User avatar
Bundokji
Posts: 1536
Joined: Mon Nov 24, 2014 11:57 pm

Re: If mind = brain

Post by Bundokji » Sun May 20, 2018 3:47 pm

Saengnapha wrote:
Sun May 20, 2018 2:12 pm
Once again, comparing two states. The comparative mind operates within a construction of time. How can thinking like this lead to freedom?
"Monks, I will teach you the Dhamma compared to a raft, for the purpose of crossing over, not for the purpose of holding onto. Listen & pay close attention. I will speak."

"As you say, lord," the monks responded to the Blessed One.

The Blessed One said: "Suppose a man were traveling along a path. He would see a great expanse of water, with the near shore dubious & risky, the further shore secure & free from risk, but with neither a ferryboat nor a bridge going from this shore to the other. The thought would occur to him, 'Here is this great expanse of water, with the near shore dubious & risky, the further shore secure & free from risk, but with neither a ferryboat nor a bridge going from this shore to the other. What if I were to gather grass, twigs, branches, & leaves and, having bound them together to make a raft, were to cross over to safety on the other shore in dependence on the raft, making an effort with my hands & feet?' Then the man, having gathered grass, twigs, branches, & leaves, having bound them together to make a raft, would cross over to safety on the other shore in dependence on the raft, making an effort with his hands & feet. [7] Having crossed over to the further shore, he might think, 'How useful this raft has been to me! For it was in dependence on this raft that, making an effort with my hands & feet, I have crossed over to safety on the further shore. Why don't I, having hoisted it on my head or carrying it on my back, go wherever I like?' What do you think, monks: Would the man, in doing that, be doing what should be done with the raft?"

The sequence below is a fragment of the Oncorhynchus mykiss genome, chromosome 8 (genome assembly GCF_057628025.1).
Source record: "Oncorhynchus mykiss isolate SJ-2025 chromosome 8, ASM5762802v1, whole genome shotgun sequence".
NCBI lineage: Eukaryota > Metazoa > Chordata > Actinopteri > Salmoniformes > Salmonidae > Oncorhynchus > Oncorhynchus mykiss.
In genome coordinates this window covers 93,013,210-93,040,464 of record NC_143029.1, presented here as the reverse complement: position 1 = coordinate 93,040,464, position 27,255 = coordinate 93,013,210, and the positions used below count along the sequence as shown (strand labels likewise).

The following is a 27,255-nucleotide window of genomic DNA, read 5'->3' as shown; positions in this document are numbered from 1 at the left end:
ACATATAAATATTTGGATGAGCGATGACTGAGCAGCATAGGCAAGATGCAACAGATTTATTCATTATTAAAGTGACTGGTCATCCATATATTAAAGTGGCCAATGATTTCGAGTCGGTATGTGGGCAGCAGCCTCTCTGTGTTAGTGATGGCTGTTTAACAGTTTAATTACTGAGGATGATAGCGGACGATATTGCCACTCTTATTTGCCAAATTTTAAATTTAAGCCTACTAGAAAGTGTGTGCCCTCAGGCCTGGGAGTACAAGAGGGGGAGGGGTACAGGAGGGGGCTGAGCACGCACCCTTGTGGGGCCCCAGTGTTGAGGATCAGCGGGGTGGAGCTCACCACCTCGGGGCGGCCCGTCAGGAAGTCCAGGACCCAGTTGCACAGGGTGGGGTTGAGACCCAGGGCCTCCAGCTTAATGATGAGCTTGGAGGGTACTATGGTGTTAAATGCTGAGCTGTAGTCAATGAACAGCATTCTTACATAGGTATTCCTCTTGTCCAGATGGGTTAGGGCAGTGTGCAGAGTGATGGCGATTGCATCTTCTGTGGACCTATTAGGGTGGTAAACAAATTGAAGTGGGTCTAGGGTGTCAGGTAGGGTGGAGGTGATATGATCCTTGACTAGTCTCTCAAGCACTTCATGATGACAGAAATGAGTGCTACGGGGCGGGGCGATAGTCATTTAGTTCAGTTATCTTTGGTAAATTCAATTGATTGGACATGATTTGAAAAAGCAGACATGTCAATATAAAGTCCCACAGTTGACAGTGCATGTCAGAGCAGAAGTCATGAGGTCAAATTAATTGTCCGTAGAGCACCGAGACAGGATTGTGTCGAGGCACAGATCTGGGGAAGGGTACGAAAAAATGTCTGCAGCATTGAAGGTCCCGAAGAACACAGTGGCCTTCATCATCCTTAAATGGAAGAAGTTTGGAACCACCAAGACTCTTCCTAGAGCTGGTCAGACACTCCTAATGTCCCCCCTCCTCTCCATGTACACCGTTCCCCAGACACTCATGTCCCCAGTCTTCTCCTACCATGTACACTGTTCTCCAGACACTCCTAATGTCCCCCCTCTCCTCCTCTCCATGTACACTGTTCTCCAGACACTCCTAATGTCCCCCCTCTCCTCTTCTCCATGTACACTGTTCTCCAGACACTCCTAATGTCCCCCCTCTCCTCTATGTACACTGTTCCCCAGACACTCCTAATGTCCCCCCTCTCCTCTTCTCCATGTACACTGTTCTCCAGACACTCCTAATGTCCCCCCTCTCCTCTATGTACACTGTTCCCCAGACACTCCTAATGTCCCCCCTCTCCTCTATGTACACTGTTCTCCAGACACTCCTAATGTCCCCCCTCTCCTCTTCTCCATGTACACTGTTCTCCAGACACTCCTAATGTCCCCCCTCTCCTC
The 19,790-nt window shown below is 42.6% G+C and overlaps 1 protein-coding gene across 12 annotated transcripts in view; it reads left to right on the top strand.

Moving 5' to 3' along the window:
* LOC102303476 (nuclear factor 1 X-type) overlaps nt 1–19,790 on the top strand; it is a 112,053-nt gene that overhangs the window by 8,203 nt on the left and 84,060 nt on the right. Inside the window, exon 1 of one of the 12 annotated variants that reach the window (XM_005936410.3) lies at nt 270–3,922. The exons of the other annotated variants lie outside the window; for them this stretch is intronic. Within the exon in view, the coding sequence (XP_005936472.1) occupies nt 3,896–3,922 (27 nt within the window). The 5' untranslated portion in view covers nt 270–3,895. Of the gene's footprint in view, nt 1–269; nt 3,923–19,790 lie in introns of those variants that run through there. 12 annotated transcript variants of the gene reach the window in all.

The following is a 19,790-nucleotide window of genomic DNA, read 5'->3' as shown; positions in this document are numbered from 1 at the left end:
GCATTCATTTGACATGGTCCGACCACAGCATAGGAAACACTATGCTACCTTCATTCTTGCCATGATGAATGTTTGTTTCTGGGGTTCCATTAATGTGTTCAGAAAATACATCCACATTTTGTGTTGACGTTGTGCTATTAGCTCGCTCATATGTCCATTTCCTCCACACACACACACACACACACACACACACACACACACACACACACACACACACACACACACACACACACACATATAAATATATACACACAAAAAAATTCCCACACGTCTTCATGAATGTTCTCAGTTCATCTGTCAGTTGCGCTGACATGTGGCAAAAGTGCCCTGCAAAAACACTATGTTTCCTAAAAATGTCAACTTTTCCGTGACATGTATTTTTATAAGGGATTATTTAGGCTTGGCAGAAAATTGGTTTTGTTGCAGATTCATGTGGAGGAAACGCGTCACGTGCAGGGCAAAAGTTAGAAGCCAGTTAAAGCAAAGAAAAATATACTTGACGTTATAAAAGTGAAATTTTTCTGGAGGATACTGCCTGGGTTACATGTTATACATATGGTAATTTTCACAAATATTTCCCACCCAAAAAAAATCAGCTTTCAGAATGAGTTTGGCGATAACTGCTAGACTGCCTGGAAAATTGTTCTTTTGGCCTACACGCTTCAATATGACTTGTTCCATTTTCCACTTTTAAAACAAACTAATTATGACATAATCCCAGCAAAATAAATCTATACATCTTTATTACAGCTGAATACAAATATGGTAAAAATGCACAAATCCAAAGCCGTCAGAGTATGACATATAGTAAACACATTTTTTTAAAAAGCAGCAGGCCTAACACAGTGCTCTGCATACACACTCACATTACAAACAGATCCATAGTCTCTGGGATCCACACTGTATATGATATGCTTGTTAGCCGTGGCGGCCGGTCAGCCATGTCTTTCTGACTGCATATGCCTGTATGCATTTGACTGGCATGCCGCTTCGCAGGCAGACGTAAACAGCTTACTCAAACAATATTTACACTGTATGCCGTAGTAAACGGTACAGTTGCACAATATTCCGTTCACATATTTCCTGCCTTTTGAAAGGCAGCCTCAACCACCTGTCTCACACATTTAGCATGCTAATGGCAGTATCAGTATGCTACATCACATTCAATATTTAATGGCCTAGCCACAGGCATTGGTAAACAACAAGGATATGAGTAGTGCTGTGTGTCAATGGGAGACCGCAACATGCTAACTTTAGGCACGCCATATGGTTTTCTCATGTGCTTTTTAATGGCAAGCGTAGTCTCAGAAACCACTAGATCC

"No, lord."

"And what should the man do in order to be doing what should be done with the raft? There is the case where the man, having crossed over, would think, 'How useful this raft has been to me! For it was in dependence on this raft that, making an effort with my hands & feet, I have crossed over to safety on the further shore. Why don't I, having dragged it on dry land or sinking it in the water, go wherever I like?' In doing this, he would be doing what should be done with the raft. In the same way, monks, I have taught the Dhamma compared to a raft, for the purpose of crossing over, not for the purpose of holding onto. Understanding the Dhamma as taught compared to a raft, you should let go even of Dhammas, to say nothing of non-Dhammas."
And the Blessed One addressed the bhikkhus, saying: "Behold now, bhikkhus, I exhort you: All compounded things are subject to vanish. Strive with earnestness!"

This was the last word of the Tathagata.

auto
Posts: 231
Joined: Thu Dec 21, 2017 12:02 pm

Re: If mind = brain

Post by auto » Sun May 20, 2018 5:15 pm

Saengnapha wrote:
Sun May 20, 2018 2:12 pm
Bundokji wrote:
Sun May 20, 2018 12:02 pm
Dinsdale wrote:
Sun May 20, 2018 11:16 am
So how does this relate to Buddhist practice? How does it relate to teachings on anicca and anatta?
Think of what brought us to the Buddha in terms of the first noble truth. We want to pass over from death to the deathless. From the conditioned to the unconditioned (nibbana)
Once again, comparing two states. The comparative mind operates within a construction of time. How can thinking like this lead to freedom?
You know how comparator works? there is no time, its you compare inputs and when reaction happen then you have something going on what then you can focus on and find the source.
One input is already in place, it is the other input you try out till there is a reaction.

auto
Posts: 231
Joined: Thu Dec 21, 2017 12:02 pm

Re: If mind = brain

Post by auto » Sun May 20, 2018 5:26 pm

Saengnapha wrote:
Sun May 20, 2018 11:54 am
Circle5 wrote:
Sun May 20, 2018 11:53 am
Saengnapha wrote:
Sun May 20, 2018 11:49 am

There is no experiencer of change.
There is no experiencer of change even with a belief in a self existing in the organism. There never was a self to begin with, just the opinion that it is, based on lack of information.
Even Advaita says this.
is going to save you?

There is a substance, concentration of particles. You don't know to avoid it and pull them to right place instead you willingly lead them into wrong channel or meridian in body and that will cause more things to do to get the same thing what could be done shortly.